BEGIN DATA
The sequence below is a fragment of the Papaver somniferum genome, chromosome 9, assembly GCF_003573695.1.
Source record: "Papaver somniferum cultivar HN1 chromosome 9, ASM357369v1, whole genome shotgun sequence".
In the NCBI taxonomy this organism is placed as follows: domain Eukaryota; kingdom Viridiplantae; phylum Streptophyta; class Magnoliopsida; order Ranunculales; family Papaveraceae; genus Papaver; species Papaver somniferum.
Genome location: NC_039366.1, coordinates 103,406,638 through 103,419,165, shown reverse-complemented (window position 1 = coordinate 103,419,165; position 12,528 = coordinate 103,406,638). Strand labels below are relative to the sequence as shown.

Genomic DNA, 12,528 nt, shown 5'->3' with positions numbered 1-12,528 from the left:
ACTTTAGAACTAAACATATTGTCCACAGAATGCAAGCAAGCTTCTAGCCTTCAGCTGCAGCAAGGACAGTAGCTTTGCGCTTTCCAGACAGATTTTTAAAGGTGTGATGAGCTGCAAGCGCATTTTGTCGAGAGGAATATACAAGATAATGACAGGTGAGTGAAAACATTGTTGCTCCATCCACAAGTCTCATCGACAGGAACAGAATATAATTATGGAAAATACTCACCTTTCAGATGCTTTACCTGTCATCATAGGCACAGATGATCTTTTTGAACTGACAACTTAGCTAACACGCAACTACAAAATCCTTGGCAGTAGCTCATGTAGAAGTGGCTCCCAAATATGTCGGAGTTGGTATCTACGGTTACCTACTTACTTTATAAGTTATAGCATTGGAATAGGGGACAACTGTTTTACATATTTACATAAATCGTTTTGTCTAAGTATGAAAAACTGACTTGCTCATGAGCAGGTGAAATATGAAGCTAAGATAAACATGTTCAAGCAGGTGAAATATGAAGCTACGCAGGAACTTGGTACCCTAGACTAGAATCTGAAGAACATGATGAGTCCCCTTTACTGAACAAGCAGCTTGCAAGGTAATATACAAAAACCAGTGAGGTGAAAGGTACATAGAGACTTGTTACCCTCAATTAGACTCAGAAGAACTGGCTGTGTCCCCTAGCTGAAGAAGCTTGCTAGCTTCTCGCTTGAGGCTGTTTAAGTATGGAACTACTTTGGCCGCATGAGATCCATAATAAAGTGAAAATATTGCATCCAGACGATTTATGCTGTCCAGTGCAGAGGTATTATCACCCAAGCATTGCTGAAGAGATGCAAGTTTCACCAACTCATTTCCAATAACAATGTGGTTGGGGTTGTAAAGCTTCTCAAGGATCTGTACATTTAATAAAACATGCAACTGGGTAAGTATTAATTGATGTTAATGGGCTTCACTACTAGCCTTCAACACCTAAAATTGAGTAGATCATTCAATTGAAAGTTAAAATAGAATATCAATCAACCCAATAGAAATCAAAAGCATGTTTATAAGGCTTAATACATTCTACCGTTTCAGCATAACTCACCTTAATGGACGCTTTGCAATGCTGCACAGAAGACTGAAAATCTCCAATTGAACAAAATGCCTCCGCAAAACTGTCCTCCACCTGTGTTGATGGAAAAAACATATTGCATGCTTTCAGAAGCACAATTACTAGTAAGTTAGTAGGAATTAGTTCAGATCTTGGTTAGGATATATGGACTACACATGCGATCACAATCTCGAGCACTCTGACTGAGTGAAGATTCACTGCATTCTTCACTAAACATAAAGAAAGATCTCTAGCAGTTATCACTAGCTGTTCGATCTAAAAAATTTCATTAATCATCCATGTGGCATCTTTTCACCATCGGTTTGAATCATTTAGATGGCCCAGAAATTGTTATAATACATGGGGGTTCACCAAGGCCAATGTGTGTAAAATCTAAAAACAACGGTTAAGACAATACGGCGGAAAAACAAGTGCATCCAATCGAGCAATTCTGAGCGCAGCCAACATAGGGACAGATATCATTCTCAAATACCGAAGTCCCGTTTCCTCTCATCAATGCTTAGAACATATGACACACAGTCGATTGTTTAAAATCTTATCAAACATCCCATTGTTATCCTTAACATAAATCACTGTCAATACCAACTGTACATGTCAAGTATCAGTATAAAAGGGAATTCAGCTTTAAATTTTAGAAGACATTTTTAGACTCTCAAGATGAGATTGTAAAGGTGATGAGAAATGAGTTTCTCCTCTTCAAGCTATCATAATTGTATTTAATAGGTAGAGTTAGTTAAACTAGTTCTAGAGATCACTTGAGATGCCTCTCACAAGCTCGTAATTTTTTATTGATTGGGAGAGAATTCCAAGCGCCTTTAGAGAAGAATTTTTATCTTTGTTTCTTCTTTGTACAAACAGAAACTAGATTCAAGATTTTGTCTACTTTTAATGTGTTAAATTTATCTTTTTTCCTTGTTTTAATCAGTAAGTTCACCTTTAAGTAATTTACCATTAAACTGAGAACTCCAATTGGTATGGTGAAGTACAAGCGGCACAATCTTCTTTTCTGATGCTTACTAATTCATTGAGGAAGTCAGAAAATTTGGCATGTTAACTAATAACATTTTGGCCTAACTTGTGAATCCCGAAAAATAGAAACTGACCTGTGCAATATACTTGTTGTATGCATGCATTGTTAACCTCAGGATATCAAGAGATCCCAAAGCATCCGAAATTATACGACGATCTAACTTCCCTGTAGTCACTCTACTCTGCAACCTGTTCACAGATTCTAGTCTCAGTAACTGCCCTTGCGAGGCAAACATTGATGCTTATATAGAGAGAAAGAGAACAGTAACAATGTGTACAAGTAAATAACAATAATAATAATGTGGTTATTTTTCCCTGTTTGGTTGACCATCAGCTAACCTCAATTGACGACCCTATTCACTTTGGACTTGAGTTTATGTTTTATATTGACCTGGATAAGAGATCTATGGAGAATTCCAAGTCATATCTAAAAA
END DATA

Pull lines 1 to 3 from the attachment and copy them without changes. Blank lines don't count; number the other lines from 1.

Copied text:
The sequence below is a fragment of the Papaver somniferum genome, chromosome 9, assembly GCF_003573695.1.
Source record: "Papaver somniferum cultivar HN1 chromosome 9, ASM357369v1, whole genome shotgun sequence".
In the NCBI taxonomy this organism is placed as follows: domain Eukaryota; kingdom Viridiplantae; phylum Streptophyta; class Magnoliopsida; order Ranunculales; family Papaveraceae; genus Papaver; species Papaver somniferum.